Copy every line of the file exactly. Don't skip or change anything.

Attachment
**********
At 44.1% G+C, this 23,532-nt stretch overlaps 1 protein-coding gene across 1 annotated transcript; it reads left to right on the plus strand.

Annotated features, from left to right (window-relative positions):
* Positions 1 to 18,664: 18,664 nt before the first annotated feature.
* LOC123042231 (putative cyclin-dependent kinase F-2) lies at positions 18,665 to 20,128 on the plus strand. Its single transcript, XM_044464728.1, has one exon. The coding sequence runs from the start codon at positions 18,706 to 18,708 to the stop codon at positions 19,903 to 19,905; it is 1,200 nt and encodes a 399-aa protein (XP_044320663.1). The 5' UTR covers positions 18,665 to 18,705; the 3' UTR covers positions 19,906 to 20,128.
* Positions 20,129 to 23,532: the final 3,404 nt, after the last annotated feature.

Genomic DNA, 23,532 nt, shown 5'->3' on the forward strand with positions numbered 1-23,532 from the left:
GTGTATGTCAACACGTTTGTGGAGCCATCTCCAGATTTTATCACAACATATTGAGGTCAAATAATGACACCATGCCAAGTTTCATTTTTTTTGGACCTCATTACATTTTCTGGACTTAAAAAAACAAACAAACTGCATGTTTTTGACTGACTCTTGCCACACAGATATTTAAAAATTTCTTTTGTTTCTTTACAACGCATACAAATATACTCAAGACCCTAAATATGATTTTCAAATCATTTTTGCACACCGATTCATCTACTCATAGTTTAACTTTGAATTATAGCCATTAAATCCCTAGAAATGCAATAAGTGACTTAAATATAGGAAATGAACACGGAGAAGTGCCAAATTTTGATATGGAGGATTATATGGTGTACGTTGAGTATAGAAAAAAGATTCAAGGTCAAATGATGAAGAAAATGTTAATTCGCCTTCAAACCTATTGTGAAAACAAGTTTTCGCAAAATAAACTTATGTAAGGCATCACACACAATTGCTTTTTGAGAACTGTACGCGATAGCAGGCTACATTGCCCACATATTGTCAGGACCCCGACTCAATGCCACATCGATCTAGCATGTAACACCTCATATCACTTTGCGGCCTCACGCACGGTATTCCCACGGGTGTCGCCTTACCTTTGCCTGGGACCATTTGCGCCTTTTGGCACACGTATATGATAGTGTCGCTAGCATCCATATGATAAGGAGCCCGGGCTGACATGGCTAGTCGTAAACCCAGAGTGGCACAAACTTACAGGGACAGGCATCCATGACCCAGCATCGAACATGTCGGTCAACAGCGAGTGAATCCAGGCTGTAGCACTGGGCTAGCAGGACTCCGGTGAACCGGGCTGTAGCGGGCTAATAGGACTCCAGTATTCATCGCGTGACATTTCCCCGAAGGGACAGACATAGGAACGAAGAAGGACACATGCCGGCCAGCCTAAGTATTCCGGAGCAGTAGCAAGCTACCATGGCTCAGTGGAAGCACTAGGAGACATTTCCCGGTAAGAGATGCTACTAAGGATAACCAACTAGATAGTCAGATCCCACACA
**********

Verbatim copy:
At 44.1% G+C, this 23,532-nt stretch overlaps 1 protein-coding gene across 1 annotated transcript; it reads left to right on the plus strand.

Annotated features, from left to right (window-relative positions):
* Positions 1 to 18,664: 18,664 nt before the first annotated feature.
* LOC123042231 (putative cyclin-dependent kinase F-2) lies at positions 18,665 to 20,128 on the plus strand. Its single transcript, XM_044464728.1, has one exon. The coding sequence runs from the start codon at positions 18,706 to 18,708 to the stop codon at positions 19,903 to 19,905; it is 1,200 nt and encodes a 399-aa protein (XP_044320663.1). The 5' UTR covers positions 18,665 to 18,705; the 3' UTR covers positions 19,906 to 20,128.
* Positions 20,129 to 23,532: the final 3,404 nt, after the last annotated feature.

Genomic DNA, 23,532 nt, shown 5'->3' on the forward strand with positions numbered 1-23,532 from the left:
GTGTATGTCAACACGTTTGTGGAGCCATCTCCAGATTTTATCACAACATATTGAGGTCAAATAATGACACCATGCCAAGTTTCATTTTTTTTGGACCTCATTACATTTTCTGGACTTAAAAAAACAAACAAACTGCATGTTTTTGACTGACTCTTGCCACACAGATATTTAAAAATTTCTTTTGTTTCTTTACAACGCATACAAATATACTCAAGACCCTAAATATGATTTTCAAATCATTTTTGCACACCGATTCATCTACTCATAGTTTAACTTTGAATTATAGCCATTAAATCCCTAGAAATGCAATAAGTGACTTAAATATAGGAAATGAACACGGAGAAGTGCCAAATTTTGATATGGAGGATTATATGGTGTACGTTGAGTATAGAAAAAAGATTCAAGGTCAAATGATGAAGAAAATGTTAATTCGCCTTCAAACCTATTGTGAAAACAAGTTTTCGCAAAATAAACTTATGTAAGGCATCACACACAATTGCTTTTTGAGAACTGTACGCGATAGCAGGCTACATTGCCCACATATTGTCAGGACCCCGACTCAATGCCACATCGATCTAGCATGTAACACCTCATATCACTTTGCGGCCTCACGCACGGTATTCCCACGGGTGTCGCCTTACCTTTGCCTGGGACCATTTGCGCCTTTTGGCACACGTATATGATAGTGTCGCTAGCATCCATATGATAAGGAGCCCGGGCTGACATGGCTAGTCGTAAACCCAGAGTGGCACAAACTTACAGGGACAGGCATCCATGACCCAGCATCGAACATGTCGGTCAACAGCGAGTGAATCCAGGCTGTAGCACTGGGCTAGCAGGACTCCGGTGAACCGGGCTGTAGCGGGCTAATAGGACTCCAGTATTCATCGCGTGACATTTCCCCGAAGGGACAGACATAGGAACGAAGAAGGACACATGCCGGCCAGCCTAAGTATTCCGGAGCAGTAGCAAGCTACCATGGCTCAGTGGAAGCACTAGGAGACATTTCCCGGTAAGAGATGCTACTAAGGATAACCAACTAGATAGTCAGATCCCACACA